Biomedical Sciences students recognized at international science meeting

M. Allison Wolf, Ph.D. candidateHUNTINGTON, W.Va. – Two Marshall University students received special recognition for their research at this year’s international Experimental Biology conference held April 21-25 in San Diego.
 
M. Allison Wolf, a biomedical sciences doctoral candidate from Parkersburg, received first place in her group in a poster competition held as part of the conference’s Diet and Cancer mini-symposium. The mini-symposium was funded by the American Society of Nutrition.
 
Wolf’s presentation focused on her research on the anticancer effects of isothiocyanates—a natural compound extracted from cruciferous vegetables—on head and neck cancer. Her work shows the compound both inhibits head and neck metastasis and greatly increases sensitivity to chemotherapy in therapy-resistant head and neck cancers. Wolf works in the lab of Dr. Pier Paolo Claudio, an associate professor in the Biomedical Sciences Graduate Program and the Departments of Biochemistry and Microbiology and Surgery at the university’s Joan C. Edwards School of Medicine.
 
Wolfe said she gained a great deal from the experience of attending the program and presenting her work.
 
“I really enjoyed this conference, particularly the Nutrition and Cancer Research Interest group, because it allowed me to be surrounded by people in my field,” she said. “Discussing my research with others also interested in or working on isothiocyanates gave me some promising future directions to pursue.”
 
Aaron Dom, a first-year MUSOM student and graduate of the Biomedical Sciences Graduate ProgramIn addition, Aaron M. Dom, a first-year medical school student from Wellersburg, Pa., was invited to do a special oral “blitz” presentation about his research on how a synthetic drug called MG624 can prevent new blood vessel growth in small cell lung cancer and could potentially serve as a therapy for the disease. Dom was invited to present by the Blood Vessel Club of the American Society for Investigative Pathology (ASIP). ASIP held its annual meeting in conjunction with the Experimental Biology conference. The club sponsors the short oral presentations to present exciting new vascular biology research and to give audience members an opportunity to provide feedback and suggestions about the research.
 
Dom, who is the president of the medical school’s Class of 2015, did the research in the lab of Dr. Piyali Dasgupta, assistant professor in the Department of Pharmacol­ogy, Physiology and Toxicology.
 
He said of the experience, “Our lab is honored that I was selected to present at this special session, and we were excited to share some of the work that we are doing here at the medical school. Experiences like these—in both helping with this research and in presenting at and attending a conference of this size—have helped me gain a greater appreciation for research in medicine.”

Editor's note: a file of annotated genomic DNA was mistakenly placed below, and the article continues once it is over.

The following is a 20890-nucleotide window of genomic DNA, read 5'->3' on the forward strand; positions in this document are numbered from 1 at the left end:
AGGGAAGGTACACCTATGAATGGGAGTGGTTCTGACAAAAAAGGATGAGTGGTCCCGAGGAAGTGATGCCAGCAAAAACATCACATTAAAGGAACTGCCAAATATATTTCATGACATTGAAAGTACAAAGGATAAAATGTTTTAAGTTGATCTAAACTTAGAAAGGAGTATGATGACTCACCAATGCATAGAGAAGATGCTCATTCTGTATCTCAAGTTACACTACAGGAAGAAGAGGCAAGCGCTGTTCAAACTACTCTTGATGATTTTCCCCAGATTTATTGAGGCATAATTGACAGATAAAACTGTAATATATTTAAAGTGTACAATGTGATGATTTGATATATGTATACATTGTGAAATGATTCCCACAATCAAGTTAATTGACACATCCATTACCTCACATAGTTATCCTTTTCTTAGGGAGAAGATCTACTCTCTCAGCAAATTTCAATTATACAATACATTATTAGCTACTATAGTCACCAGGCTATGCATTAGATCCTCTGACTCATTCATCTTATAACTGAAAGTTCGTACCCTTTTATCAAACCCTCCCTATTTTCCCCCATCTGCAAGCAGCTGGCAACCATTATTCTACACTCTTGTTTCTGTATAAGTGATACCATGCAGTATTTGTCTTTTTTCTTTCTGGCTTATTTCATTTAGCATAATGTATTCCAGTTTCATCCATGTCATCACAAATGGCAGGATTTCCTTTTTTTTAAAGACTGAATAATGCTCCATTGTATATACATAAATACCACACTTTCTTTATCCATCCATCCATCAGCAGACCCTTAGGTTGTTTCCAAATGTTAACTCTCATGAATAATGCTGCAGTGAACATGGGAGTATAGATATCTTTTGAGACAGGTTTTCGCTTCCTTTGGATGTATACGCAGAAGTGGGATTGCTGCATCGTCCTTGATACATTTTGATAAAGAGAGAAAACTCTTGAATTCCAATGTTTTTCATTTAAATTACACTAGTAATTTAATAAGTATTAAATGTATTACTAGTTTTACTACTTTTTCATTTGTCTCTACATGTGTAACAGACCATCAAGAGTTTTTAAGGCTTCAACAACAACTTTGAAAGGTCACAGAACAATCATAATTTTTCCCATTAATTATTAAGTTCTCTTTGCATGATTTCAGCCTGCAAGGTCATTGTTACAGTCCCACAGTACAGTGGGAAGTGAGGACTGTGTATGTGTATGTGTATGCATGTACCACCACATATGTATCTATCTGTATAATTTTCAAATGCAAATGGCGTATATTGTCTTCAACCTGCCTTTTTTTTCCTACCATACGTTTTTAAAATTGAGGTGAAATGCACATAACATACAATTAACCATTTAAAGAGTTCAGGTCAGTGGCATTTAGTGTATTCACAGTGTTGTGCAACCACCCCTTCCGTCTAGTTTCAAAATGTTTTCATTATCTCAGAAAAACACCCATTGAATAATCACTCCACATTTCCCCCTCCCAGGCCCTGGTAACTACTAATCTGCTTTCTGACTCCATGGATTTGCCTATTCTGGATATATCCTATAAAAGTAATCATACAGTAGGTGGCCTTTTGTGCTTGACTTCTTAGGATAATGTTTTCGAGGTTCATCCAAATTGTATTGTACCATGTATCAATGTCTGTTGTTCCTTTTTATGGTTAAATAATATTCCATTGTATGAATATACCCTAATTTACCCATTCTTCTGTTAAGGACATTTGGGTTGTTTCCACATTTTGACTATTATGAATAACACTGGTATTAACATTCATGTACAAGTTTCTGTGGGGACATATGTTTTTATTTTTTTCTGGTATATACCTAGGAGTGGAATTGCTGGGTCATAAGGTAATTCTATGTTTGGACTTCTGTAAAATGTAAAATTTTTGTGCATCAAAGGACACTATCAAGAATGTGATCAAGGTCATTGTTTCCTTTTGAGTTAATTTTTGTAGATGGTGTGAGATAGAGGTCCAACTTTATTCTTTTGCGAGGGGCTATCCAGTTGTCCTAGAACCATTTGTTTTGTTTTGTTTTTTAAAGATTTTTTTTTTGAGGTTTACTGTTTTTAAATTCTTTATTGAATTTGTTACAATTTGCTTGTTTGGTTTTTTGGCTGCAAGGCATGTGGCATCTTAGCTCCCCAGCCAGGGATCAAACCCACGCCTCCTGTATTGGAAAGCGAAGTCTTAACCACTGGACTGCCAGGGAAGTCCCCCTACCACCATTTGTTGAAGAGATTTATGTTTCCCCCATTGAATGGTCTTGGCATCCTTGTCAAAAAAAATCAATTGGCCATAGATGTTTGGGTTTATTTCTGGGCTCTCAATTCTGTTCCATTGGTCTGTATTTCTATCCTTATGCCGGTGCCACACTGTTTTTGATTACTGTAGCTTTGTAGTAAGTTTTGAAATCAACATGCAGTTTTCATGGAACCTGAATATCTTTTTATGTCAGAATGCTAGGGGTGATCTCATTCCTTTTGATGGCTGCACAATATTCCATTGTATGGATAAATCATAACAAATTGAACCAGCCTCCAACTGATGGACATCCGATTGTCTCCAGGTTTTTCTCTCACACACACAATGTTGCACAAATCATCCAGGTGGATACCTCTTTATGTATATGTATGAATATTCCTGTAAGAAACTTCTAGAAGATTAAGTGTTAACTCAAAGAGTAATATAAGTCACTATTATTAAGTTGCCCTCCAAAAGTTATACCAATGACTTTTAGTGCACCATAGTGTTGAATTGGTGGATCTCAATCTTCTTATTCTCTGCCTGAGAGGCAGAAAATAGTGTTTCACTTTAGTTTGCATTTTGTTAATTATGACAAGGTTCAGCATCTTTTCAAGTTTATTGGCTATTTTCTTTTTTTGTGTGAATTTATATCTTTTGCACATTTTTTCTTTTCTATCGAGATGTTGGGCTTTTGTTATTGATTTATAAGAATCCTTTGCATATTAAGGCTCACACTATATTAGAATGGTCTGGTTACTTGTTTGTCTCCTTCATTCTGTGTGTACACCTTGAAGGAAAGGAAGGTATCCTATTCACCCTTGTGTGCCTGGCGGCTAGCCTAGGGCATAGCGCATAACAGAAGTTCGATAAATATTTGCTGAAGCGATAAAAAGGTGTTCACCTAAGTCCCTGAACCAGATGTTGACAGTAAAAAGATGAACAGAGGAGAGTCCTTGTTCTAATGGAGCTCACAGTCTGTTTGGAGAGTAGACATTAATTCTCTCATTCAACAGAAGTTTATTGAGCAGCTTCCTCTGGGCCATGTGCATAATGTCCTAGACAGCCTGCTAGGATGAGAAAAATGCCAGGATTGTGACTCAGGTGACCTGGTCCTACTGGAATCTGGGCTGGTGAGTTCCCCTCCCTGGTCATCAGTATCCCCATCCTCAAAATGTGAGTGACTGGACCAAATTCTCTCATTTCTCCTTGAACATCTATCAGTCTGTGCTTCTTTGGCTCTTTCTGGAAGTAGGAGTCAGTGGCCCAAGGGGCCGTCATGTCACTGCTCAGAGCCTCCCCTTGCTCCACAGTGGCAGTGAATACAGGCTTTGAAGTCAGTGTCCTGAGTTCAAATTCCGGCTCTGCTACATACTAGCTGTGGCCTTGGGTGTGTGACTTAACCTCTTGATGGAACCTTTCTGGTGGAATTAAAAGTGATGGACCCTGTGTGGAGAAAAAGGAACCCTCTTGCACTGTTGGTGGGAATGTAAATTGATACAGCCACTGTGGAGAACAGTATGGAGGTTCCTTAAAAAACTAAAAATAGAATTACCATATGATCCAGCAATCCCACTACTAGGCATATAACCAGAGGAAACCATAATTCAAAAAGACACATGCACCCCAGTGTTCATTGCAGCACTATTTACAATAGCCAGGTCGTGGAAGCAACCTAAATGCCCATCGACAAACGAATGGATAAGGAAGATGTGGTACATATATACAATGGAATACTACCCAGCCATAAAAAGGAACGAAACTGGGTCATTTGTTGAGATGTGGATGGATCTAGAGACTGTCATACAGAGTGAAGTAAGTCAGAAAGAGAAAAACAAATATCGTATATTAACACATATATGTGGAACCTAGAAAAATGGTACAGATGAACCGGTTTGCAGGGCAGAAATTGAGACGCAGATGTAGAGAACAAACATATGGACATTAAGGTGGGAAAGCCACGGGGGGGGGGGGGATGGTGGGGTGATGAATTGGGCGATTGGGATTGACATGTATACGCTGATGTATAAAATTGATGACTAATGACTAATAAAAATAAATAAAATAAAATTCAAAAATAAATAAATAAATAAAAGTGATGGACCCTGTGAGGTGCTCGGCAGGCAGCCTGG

Nearly 14,000 scientists and exhibitors representing academic institutions, government agencies, non-profit organizations and private corporations attend the annual Experimental Biology meeting to share information about recent developments in anatomy, physiology, biochemistry, pathology, nutrition and pharmacology.

Drs. Xie and Claudio receive grants for orthopedic and lung cancer research

HUNTINGTON, W.Va. – Two Marshall University scientists have been awarded grants of $25,000 each to advance their research, encourage collaborations and spur innovative approaches to healthcare.

Dr. Jingwei Xie and Dr. Pier Paolo Claudio are the recipients of the first grants awarded through the Joint Pilot Research Program set up by Marshall and the University of Kentucky (UK) as part of their Clinical and Translational Science Award (CTSA) partnership. Funded by the National Institutes of Health, the CTSA program is aimed at speeding the time for laboratory discoveries to benefit patients.

A senior scientist at the Marshall Institute for Interdisciplinary Research, Xie will use his award to develop a method that may improve surgical repair of rotator cuff injuries.

Jingwei Xie, Ph.D.Xie, who is an expert in bone growth and development, will be working with Dr. Franklin D. Shuler, associate professor in the Department of Orthopaedics at the university’s Joan C. Edwards School of Medicine.

Among the most common conditions affecting the shoulder, rotator cuff injuries can occur from falls or repetitive motions like throwing a baseball. Rotator cuff repair is also one of the most common orthopedic surgeries, with approximately 300,000 procedures performed annually in the United States alone.

Xie explains that successful healing from rotator cuff surgery done with current methods has a failure rate that ranges from 20 to 90 percent, due in large part to the manner in which the tendons are reattached to the bone. For this project, he will use a multidisciplinary approach combining principles of engineering and biomedicine to construct a new type of biological device that will better mimic an uninjured tendon-to-bone attachment, and result in improved healing.

“We are pleased to be able to take advantage of this opportunity to combine expertise from two research groups at Marshall,” Xie adds. “My background in tissue engineering and Dr. Shuler’s extensive experience in clinical treatment of rotator cuff injury will allow us to do work that may very well improve the health and quality of life for individuals afflicted with these injuries. This research could also have a significant impact on the treatment of other, similar injuries of soft tissue-to-bone interfaces.”